This article is within the scope of WikiProject Automobiles, a collaborative effort to improve the coverage of automobiles on Wikipedia. If you would like to participate, please visit the project page, where you can join the discussion and see a list of open tasks.
This article is within the scope of WikiProject Brands, a collaborative effort to improve the coverage of Brands on Wikipedia. If you would like to participate, please visit the project page, where you can join the discussion and see a list of open tasks.
This article is within the scope of the WikiProject Japan, a collaborative effort to improve the coverage of Japan-related articles on Wikipedia. If you would like to participate, please visit the project page, where you can join the project and see a list of open tasks. Current time in Japan: 22:35, August 15, 2017 (JST, Heisei 29) (Refresh)
Might be work adding something about this car's male-focused marketing? --Hydenobuyuki (talk) 07:16, 30 April 2008 (UTC)
Most executive cars are male-focused anyway. Netrat (talk) 11:50, 18 September 2008 (UTC)
Strangely, this car in China, called Toyota Reiz, can be seen driven by many middle-age female drivers. Maybe it's because the name change, from Mark-X which is a sign or symbol to Reiz, which translates to Sharp Instinct or Sharp Will in Chinese, or ladies in China love to drift with a 200HP RWD. On the other hand, Toyota Camry has many middle-age male owners in China. Obviously Toyota is doing some thing different in marketing their products in China. Readersince2002 (talk) 19:11, 10 July 2009 (UTC)
Okay, so everybody knows that the Lexus ES 350 is based on the North American Toyota Avalon. What about the GS and IS? They're based on the Mark X, so shouldn't the Mark X be called the "Japanese Avalon"?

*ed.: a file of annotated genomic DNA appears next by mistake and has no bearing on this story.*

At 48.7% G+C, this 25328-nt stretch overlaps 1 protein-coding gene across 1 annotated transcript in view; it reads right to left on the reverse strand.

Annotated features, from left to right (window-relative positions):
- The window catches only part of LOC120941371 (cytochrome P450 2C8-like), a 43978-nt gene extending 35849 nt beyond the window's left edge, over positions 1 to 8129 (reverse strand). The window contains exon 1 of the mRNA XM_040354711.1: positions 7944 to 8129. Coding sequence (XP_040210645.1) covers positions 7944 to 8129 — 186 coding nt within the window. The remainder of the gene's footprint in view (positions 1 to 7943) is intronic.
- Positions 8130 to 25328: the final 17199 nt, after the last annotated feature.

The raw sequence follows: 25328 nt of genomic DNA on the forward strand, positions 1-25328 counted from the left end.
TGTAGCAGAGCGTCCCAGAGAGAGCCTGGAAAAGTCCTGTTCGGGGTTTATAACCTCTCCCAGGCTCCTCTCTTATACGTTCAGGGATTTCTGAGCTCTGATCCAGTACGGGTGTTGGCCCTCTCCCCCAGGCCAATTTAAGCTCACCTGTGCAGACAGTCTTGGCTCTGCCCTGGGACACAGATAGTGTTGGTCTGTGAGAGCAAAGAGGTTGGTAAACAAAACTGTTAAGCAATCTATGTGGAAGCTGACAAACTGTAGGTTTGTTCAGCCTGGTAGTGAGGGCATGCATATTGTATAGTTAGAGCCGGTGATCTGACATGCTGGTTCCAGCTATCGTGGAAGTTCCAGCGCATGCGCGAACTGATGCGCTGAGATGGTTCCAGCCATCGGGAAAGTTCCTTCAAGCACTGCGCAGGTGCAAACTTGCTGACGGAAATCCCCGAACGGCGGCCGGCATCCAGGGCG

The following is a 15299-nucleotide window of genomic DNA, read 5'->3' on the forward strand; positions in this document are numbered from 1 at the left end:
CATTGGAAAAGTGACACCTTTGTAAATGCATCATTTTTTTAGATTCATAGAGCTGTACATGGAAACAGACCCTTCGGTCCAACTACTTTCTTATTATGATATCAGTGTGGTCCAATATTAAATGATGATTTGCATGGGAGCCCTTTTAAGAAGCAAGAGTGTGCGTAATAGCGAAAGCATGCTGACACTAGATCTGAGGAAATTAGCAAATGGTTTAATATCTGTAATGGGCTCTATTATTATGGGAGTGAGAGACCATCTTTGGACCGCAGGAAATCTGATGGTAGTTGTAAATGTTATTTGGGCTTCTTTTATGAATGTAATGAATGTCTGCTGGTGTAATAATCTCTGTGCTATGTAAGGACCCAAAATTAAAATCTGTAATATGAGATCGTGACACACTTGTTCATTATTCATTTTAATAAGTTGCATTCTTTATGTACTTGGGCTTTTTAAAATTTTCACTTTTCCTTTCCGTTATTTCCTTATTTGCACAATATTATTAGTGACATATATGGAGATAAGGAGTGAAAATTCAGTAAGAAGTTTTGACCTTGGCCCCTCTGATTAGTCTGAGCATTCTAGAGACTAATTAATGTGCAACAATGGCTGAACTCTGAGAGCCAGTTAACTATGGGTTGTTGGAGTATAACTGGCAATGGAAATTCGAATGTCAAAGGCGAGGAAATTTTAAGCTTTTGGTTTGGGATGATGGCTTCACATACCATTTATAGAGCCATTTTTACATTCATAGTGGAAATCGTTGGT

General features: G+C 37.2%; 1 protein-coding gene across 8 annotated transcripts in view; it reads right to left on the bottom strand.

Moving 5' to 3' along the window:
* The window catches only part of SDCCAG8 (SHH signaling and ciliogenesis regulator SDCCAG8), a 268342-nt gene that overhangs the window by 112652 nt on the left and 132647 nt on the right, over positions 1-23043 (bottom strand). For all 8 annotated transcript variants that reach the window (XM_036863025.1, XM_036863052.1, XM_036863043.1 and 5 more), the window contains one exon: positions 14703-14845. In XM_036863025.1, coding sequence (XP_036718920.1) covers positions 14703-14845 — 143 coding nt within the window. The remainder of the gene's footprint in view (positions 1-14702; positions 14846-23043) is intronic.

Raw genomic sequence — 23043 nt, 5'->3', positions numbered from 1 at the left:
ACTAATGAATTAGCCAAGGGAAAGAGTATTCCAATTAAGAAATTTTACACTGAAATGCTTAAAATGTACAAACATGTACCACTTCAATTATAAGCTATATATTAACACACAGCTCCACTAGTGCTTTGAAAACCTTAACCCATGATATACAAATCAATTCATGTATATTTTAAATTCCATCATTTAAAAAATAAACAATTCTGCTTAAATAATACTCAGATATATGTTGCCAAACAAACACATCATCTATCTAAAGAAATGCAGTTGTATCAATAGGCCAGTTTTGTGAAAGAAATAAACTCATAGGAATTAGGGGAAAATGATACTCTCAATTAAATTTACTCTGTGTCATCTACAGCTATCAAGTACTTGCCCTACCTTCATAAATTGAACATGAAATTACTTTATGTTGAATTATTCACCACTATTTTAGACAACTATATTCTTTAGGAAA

I wish I had responded to this yesterday before so many articles were changed and changed back. No, the vehicles are loosely related but are not actually the same platform. The Avalon and Camry are FWD and the Lexus IS, Lexus GS and Crown are RWD. A single platform is really hard to share when the driving wheels are at different ends of the car. The Lexus ES is FWD and is essentially a Camry with really nice trim. The latest generation Avalon is heavily based on a stretched version of the Camry platform - it is arguable if they are the same platform or not. Many Toyota and Lexus vehicles do shared common styling themes but this does not make them the same car. So no, the Mark X is not a Japanese Avalon and the Crown is not a Camry. Stepho talk 05:27, 24 October 2013 (UTC)
Dos anybody have an official reference from Toyota that it is pronounced Mark Ex or Mark Ten? A video of a TV advert from Toyota would be ideal. If not, then we need to delete that phrase as just somebody's personal preference. Stepho talk 02:23, 7 August 2016 (UTC)